by Kevon Browne
St. Kitts and Nevis (WINN) – The Caribbean Community (CARICOM) aims to reduce the US$5 billion regional food import bill by 25 per cent by 2025 to inch one step closer to sustainability.
St. Kitts and Nevis are included in that goal of reducing the food import bill, which would mean that significant investment in homegrown produce, by-products, and meat kind is necessary to achieve that goal with just under two years to go before the goal.
During the May 10 edition of Farm Report on WINN’s Island Tea, Troy Flanders of the St. Kitts Farmers Cooperative Society says that while the farmers could provide certain produce to the supermarkets, there is a lack of buy-in from the more prominent grocers in the Federation.
“We would produce, but yet we cannot get out stuff sell to these major supermarkets in the numbers that we want. We could produce, but for some reason, major supermarkets would just take a small amount from us just to say they are taking something from us, but then they are doing the bulk of the importation… when they take 100lds of carrots from one farmer, they might not take from another farmer but yet the pontoon coming in with thousands of pounds of carrots. So we find the farmers are now stuck with all the carrots that he [has].”
Flanders recalled an agreement once in a place where if there were a surplus on the island of a good, there would be a halt on importing that particular produce, but that has not been in practice for some time.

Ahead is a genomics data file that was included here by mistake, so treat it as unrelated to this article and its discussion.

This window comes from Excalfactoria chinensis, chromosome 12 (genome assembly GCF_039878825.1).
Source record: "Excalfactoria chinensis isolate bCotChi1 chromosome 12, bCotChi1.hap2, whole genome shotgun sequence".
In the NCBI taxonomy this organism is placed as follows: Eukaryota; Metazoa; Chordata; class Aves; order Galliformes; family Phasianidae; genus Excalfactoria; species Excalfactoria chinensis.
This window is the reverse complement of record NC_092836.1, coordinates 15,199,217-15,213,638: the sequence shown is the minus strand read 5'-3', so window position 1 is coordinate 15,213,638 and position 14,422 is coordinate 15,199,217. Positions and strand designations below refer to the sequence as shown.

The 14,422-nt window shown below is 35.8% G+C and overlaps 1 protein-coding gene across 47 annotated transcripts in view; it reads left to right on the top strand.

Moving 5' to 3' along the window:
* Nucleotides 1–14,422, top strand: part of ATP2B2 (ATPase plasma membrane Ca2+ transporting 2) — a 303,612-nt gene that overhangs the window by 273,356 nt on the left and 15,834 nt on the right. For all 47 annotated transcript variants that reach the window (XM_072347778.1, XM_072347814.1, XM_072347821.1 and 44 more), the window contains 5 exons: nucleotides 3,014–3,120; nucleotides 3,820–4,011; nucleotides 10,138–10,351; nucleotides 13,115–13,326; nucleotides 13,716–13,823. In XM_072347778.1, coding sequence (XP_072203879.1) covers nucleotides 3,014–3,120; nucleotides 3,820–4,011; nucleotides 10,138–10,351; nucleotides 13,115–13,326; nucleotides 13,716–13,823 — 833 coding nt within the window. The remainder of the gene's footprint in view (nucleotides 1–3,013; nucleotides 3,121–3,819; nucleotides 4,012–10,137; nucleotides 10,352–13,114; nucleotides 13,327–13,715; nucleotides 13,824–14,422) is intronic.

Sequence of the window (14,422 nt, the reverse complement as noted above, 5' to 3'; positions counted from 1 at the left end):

“There was a point in time [where] when we [had] things in abandon they don’t import – they had like a ban on it – but it’s not happening So you find the farmers right now for the past five-six years there’s been a downward slide for the farming community. Most farmers today, farmers who I look up to before I [got] serious [in] the industry, who were striving, they are struggling now.”
The Farmers Cooperative calls on the Ministry of Trade to pay some attention to the farmers and how local businesses treat them.
“If we take a look at the budget in Agriculture for this year, you will see the resources that they put towards agriculture… I think it was 25[million], but when you break it down, it would be maybe next to nothing – a couple million – maybe two/three million going directly into the sector. So when you look at it the government will have to want best for their people. I ain’t see no reason why the Ministry of Trade and them cannot get together and decide, “Boy no, these farmers getting knock bout” and stop the slaughtering of the farming ”
Local Farmer, Solomon Morton, called into WINN and supported Flanders’ call for the Trade Ministry to place some resources in the farming industry.
“One of the major problems we’re facing is that the Ministry of Trade is not doing what it ought to do to protect the market… One of the guys mentioned Donald Trump, and he used the very laws that we are abiding by to secure a certain percentage of the market for their people, which the laws allow… and we’re not doing that so it is a free-for-all where any and anybody could come; and any and anybody could order; and any and anybody could sell… the Ministry of Trade needs to be supporting the Ministry of Agriculture in the marketing share in order to mover agriculture. It makes no sense we produce and we don’t have a market… so at the end of the day, the farmer is always getting burned… that is why farmers are in poverty up until today, and until they do something about that, nothing is going to change.”
During the conversation on Island Tea, Flanders urged citizens and residents of St. Kitts and Nevis to buy local.
See the entire conversation with Troy Flanders here: